For persons suffering from OUD, MAT remains the clinical gold standard for treatment [10]. In the USA, however, there is inadequate infrastructure for MAT delivery [1] and a treatment gap exists, with more than 1 million eligible opioid-dependent individuals not receiving care [1]. Despite the well-established cost-effectiveness of MAT, many methadone maintenance programs in the USA have also been closed because of lack of funding, and clinicians have been discouraged from establishing MAT because compliance with federal methadone regulations is too time-consuming in a private practice model [13].

Marginalized populations across North America experience a range of barriers to being prescribed MAT. In Mexico, an intake diagnostic package fee must be made before patients can be enrolled in long-term methadone therapy [14]. In the USA, new MAT treatments including buprenorphine are often not covered by insurance [1, 15]. Part of the treatment gap in the USA is likely attributable to the lack of a national healthcare system, which has allowed for the scale up of buprenorphine prescribing in France and Canada [6, 16]. Further, in general, the USA is lacking in low-threshold programs, which increase treatment accessibility for the greatest number of individuals in need [6]. Low-threshold models might involve free or low-cost therapy, shortened waiting lines, and integrated care centers that provide mental health services. Such models are becoming the standard of care in countries such as Canada and elsewhere [6]. In Vancouver, Canada, for example, methadone is dispensed at pharmacies and integrated mental health treatment, and social support services for pregnant opioid users have been implemented [6]. In the USA, there have been successful examples of low-threshold programs such as the San Francisco Department of Public Health’s office-based Buprenorphine Pilot Program, aimed at integrating buprenorphine treatment into the outpatient setting [17], as well as the office-based buprenorphine model piloted through community health centers in Massachusetts [18, 19]. However, these programs are rare and often remain within the pilot phase in the USA [6]. There are also significant disparities in access to MAT by race, as white patients tend to receive buprenorphine while black and Latino patients are more likely to receive methadone [20].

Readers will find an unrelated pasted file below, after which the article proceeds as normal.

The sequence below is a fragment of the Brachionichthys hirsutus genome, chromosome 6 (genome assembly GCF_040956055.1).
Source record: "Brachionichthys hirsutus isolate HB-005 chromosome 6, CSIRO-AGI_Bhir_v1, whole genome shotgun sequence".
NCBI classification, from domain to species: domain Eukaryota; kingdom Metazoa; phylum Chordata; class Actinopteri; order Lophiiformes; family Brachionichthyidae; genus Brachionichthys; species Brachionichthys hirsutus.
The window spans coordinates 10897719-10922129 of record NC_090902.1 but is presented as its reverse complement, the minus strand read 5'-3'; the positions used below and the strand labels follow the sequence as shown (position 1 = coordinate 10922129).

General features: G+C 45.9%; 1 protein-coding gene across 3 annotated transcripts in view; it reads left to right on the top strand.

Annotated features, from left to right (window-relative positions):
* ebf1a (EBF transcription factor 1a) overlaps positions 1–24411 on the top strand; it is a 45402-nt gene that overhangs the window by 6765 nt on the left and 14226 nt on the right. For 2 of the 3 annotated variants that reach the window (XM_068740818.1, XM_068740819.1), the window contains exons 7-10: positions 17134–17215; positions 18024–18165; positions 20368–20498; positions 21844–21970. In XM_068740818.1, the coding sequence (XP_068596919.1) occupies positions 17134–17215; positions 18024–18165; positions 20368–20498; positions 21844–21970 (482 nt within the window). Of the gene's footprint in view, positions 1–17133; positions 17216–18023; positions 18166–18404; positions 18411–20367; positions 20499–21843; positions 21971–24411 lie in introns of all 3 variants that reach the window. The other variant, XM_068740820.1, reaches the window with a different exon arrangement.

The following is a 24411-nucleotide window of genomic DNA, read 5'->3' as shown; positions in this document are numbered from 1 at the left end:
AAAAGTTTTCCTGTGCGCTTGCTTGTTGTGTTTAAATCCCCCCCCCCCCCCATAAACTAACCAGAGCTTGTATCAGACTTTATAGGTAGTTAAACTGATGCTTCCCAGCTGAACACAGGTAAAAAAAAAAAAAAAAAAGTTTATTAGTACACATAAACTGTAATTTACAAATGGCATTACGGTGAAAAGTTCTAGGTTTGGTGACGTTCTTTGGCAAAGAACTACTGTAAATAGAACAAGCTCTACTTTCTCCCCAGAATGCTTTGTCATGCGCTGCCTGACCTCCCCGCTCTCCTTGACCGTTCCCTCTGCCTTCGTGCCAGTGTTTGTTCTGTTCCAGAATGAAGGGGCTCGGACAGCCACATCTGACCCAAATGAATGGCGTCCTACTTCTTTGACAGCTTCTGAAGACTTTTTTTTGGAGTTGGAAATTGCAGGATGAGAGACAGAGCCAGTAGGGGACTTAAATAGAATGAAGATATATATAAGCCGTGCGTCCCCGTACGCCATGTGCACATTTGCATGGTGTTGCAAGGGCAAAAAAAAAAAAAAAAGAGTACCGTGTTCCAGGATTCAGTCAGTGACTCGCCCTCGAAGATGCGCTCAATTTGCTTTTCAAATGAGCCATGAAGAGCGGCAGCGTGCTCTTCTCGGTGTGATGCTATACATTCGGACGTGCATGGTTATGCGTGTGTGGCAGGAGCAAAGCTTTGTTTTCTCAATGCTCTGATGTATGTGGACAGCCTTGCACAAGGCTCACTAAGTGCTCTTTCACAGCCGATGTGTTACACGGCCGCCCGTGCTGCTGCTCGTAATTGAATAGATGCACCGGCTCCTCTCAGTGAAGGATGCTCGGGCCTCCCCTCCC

Provider-level factors

Building upon the U.S. Health and Human Services Opioid Initiative, the Substance Abuse and Mental Health Services Administration (SAMHSA) will expand MAT availability by allowing previously trained nurse practitioners and physician assistants to prescribe MAT in the form of buprenorphine in early 2017 [21]. However, this new low-threshold model might face challenges in implementation, as is the case with physicians, of whom only 2.2% are waivered to provide buprenorphine [15]. Physicians have also been characterized as having “low confidence in addressing addiction, limited access to addiction experts, lack of institutional or office support, lack of behavioral health services, and reimbursement concerns” [1]. This is related to the fact that physicians receive little addiction training and have ongoing stigma against treating PWID [2224]. In fact, the lack of experience with addiction treatment in the USA is thought to be a primary barrier to buprenorphine prescribing in the USA [25].